On the upside however, willem dafoe was great as elias barns monologue on death was compelling and the closing battle sequence was the best depicted chaos of the Vietnam war. Probably more realistic than the order and battle lines depicted in most Vietnam films. However if you wanna a great film that says something more than "war is hell" check out Full Metal Jacket the best Vietnam film of the bunch. Overall not bad the second half of Platoon is better than the by-the-numbers first half. 6 out of 10
An average monster flick: no more, no less.
I dont really know what people were expecting going into this film. I mean the film is called "Godzilla". The jaded and privileged humans that we are ran ourselves into the theatre and shelled out seven bucks to see a cgi lizard tear up New York. We didn't pay to see anything more. Did you expect good writing, great score and cinematography? Yes the writing and sentimental moments were pure garbage and yes it does rip off "Jurassic Park", yes Godzilla looks stupid and unconvincing but that was always the appeal of the Godzilla movies. I mean take any of the previous Godzilla movies they're all lame but enjoyable to an extent. This one was just a little more lame and a little less enjoyable. Hey Jean Reno wasn't bad now was he? 5 out of 10.
Barry Lyndon (1975)
Great Kubrick twist on the costume genre.
The film is visually flawless, and its scenic beauty is shaped and manipulated very well by Stanley Kubrick. The plot is of little consequence, a simple rise and fall story which Kubrick tries to add flare and satire too. His attention to symmetry, lighting, and cinematography is impeccable. However it lacks that feeling of bold experimentation and excitement that is found in his more well-known films such as "A Clockwork Orange" and "A Space Odyssey". It is definitely not the most interesting Kubrick film simply because the material was not as strong or moving. Yet the Kubrickan elements found in all his works are portrayed with great effort in "Barry Lyndon". Kubrick works within the genre to make a more unconventional comment on the aristocracy of the times and primal human nature in us all throughout all walks of life. Kubrick uses the actors as mere pawns of their social and natural barriers. It is a period film without significant love interest or much action, a rare thing in the genre. This works to add a twist to the often stuffy and trivial crap that most period films put forward. Kubrick had a greater design for the film as opposed making a by the numbers costume drama. Not his finest but a must for all Kubrick fans and someone interested on a different and interesting take on the genre.
A mess of a film,offensive, last hour is the antithesis of the whole premise.5 out of 10.
For about an hour, "Pumpkin" is a witty satire that aptly depicts sorority life and so. cal suburbia, set to a great use of music and the wonderful Christina Ricci. For about the last hour of the film, it becomes a mess of all sorts: it tries to be a heart-warming film with a core when from the start it had been a smart satire that was supposed to defy a soppy romantic ending with disgusting cliches.
The writers of the film clearly have no grasp on how to make a cohesive story. With in the course of two hours (or however long and drawn-out this film was)virtually all the characters were completely inconsistent with what their character was supposed to be. The boyfriend whom at the start seems to have his head on his shoulders in comparison with Caroline, is then abruptly shifted to be the jerk and back again. Pumpkin's mother at first was portrayed as a caring mom who had done a great deal to help and encourage Pumpkin. By the end of this mess she is portrayed as heartless and misunderstanding. The scenes of the special games were completely offensive and were obviously used for cheap laughs.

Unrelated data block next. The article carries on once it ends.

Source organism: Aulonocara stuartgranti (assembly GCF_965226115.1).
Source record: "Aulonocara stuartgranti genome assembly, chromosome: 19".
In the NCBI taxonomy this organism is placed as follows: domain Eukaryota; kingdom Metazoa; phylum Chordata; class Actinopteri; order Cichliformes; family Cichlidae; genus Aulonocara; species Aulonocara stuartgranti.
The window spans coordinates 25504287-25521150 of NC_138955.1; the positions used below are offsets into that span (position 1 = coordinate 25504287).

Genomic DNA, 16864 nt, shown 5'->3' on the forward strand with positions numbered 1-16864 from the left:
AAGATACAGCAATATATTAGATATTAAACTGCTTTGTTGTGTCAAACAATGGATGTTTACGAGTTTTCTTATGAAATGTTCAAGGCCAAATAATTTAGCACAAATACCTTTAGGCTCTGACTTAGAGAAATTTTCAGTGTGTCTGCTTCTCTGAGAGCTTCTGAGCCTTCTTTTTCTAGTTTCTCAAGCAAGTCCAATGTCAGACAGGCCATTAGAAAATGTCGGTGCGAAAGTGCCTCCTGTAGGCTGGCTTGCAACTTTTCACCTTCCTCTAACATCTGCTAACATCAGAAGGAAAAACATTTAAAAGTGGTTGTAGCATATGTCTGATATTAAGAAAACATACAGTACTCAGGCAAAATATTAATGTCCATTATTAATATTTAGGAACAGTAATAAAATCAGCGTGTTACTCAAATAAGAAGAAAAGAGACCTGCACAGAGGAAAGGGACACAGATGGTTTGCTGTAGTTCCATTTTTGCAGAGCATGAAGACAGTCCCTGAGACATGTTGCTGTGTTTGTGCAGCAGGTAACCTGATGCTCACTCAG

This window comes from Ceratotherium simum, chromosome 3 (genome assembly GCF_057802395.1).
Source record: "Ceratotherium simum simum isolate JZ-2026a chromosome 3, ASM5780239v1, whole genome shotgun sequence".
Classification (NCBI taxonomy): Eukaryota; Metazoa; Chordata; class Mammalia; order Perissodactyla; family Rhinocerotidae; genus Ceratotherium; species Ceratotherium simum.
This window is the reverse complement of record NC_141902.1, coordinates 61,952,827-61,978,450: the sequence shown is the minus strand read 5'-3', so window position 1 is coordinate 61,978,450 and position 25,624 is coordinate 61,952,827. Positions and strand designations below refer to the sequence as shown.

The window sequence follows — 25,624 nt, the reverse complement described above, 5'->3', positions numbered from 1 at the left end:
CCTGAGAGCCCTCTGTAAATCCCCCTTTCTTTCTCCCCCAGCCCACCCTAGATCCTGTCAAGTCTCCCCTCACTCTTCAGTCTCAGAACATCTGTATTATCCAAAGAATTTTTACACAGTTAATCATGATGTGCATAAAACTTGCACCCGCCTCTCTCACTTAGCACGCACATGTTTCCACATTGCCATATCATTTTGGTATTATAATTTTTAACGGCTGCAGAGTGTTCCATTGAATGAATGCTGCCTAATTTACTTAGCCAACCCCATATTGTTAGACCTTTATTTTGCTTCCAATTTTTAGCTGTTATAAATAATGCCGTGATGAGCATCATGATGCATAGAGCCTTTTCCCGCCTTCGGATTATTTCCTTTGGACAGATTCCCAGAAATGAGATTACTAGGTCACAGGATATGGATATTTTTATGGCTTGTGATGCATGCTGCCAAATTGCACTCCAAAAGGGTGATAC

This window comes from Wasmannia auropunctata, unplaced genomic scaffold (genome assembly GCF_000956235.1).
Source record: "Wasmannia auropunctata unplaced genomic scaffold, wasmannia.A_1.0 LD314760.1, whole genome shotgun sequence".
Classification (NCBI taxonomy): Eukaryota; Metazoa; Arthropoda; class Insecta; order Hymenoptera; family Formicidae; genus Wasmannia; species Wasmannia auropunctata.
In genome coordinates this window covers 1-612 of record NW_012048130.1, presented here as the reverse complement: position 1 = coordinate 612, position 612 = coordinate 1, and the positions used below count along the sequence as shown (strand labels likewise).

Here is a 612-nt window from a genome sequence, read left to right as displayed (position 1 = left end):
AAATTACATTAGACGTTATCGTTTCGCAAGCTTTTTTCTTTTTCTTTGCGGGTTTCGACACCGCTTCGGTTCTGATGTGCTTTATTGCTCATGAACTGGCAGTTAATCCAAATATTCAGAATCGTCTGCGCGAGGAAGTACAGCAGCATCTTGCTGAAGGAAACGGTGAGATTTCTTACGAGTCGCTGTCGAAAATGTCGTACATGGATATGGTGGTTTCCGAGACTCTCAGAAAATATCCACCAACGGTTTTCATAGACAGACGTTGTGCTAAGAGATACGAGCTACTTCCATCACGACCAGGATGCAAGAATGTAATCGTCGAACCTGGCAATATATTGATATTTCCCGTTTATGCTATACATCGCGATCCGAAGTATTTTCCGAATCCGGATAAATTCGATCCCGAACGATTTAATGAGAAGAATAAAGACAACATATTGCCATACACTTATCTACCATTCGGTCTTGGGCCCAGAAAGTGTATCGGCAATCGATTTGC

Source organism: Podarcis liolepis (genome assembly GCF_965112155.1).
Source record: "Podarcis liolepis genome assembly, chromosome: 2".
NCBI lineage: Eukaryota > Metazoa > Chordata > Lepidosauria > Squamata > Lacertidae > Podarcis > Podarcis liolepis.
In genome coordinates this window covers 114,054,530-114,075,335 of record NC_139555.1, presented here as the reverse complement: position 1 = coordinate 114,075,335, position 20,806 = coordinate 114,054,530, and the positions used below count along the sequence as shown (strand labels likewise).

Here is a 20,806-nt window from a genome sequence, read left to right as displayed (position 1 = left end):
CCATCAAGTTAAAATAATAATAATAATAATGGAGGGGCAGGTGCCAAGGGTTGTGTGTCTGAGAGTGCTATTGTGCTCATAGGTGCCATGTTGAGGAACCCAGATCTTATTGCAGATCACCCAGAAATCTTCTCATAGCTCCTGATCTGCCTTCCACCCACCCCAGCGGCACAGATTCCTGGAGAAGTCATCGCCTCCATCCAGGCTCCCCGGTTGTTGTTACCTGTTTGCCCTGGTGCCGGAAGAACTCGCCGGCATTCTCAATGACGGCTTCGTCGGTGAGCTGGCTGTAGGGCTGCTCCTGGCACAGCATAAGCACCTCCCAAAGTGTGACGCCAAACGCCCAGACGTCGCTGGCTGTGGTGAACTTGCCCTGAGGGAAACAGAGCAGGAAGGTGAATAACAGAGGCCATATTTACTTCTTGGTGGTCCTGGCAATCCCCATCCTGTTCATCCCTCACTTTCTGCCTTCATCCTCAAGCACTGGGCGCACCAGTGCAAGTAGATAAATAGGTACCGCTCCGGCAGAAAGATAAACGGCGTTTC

Also the fact that the filmmakers do not show the love scene between Pumpkin and Caroline but they choose to show Kent having sex shows that they could not poignantly portray a real romance between the two characters and that the story was all based on improbable whim and unlikelihood.
The sad part about the last half of the film is that the very people it satirizes would love the audience-friendly ending. The mushy and implausible conclusion would have sorority girls swooning like no other.
Ghostbusters II (1989)
Decent well-paced sequel, cant top the orginal however.
It was quite a task for writer harold ramis and director Ivan Reitman to follow the success of the sci/fi comedy hit "Ghostbusters" because usually most sequels have an air of pomp to them and lose track of what the original was about. However the writer/director chose to make a well-paced sequel without trying to do to much.
The writing focuses on wise one-liners that work pretty well keeping in line with the wittiness of the first film. The love angle between Lewis and Janine was a little silly and overwrought and took away from some of the adventurous feel of the first film. The sequel also lacks that "us against them" vibe that made the first so enjoyable. However I applaud the writer/director form very playfully staying within the same story and not trying to do too much. The special effects were virtually unimproved on from the first film but this gave an air of normality to usually bloated sequels. The romance between Murray and Weaver was amusing and the performances of all the cast were on par with the first. Also Vigo made a much more scary and funny villian than the pathetic Zule creature from the first.
Although it cannot create the fun and excitement of the original "Ghostbusters II" will not disappointment fans of the first films sly humor and cheesy/entertaining action. Not bad at all: 7 out of 10.